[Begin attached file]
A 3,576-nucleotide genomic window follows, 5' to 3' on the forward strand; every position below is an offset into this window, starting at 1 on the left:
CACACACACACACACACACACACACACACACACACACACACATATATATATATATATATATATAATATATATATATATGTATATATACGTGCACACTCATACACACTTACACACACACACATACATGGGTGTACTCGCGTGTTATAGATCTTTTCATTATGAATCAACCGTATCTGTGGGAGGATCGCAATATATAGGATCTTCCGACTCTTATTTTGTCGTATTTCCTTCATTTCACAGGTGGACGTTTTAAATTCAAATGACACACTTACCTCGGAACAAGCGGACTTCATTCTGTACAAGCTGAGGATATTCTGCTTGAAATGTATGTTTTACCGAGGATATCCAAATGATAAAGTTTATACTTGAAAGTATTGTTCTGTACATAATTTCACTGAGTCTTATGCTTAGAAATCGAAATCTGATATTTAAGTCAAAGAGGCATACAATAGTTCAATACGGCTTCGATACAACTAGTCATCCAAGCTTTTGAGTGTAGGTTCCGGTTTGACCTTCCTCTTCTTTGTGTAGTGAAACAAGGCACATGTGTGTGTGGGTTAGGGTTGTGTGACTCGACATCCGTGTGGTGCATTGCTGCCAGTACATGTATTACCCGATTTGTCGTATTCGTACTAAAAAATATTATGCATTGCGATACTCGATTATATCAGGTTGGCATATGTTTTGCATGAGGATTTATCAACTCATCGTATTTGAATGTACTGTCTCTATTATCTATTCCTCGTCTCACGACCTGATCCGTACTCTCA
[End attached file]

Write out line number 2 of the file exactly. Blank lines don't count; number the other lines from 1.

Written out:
CACACACACACACACACACACACACACACACACACACACACATATATATATATATATATATATAATATATATATATATGTATATATACGTGCACACTCATACACACTTACACACACACACATACATGGGTGTACTCGCGTGTTATAGATCTTTTCATTATGAATCAACCGTATCTGTGGGAGGATCGCAATATATAGGATCTTCCGACTCTTATTTTGTCGTATTTCCTTCATTTCACAGGTGGACGTTTTAAATTCAAATGACACACTTACCTCGGAACAAGCGGACTTCATTCTGTACAAGCTGAGGATATTCTGCTTGAAATGTATGTTTTACCGAGGATATCCAAATGATAAAGTTTATACTTGAAAGTATTGTTCTGTACATAATTTCACTGAGTCTTATGCTTAGAAATCGAAATCTGATATTTAAGTCAAAGAGGCATACAATAGTTCAATACGGCTTCGATACAACTAGTCATCCAAGCTTTTGAGTGTAGGTTCCGGTTTGACCTTCCTCTTCTTTGTGTAGTGAAACAAGGCACATGTGTGTGTGGGTTAGGGTTGTGTGACTCGACATCCGTGTGGTGCATTGCTGCCAGTACATGTATTACCCGATTTGTCGTATTCGTACTAAAAAATATTATGCATTGCGATACTCGATTATATCAGGTTGGCATATGTTTTGCATGAGGATTTATCAACTCATCGTATTTGAATGTACTGTCTCTATTATCTATTCCTCGTCTCACGACCTGATCCGTACTCTCA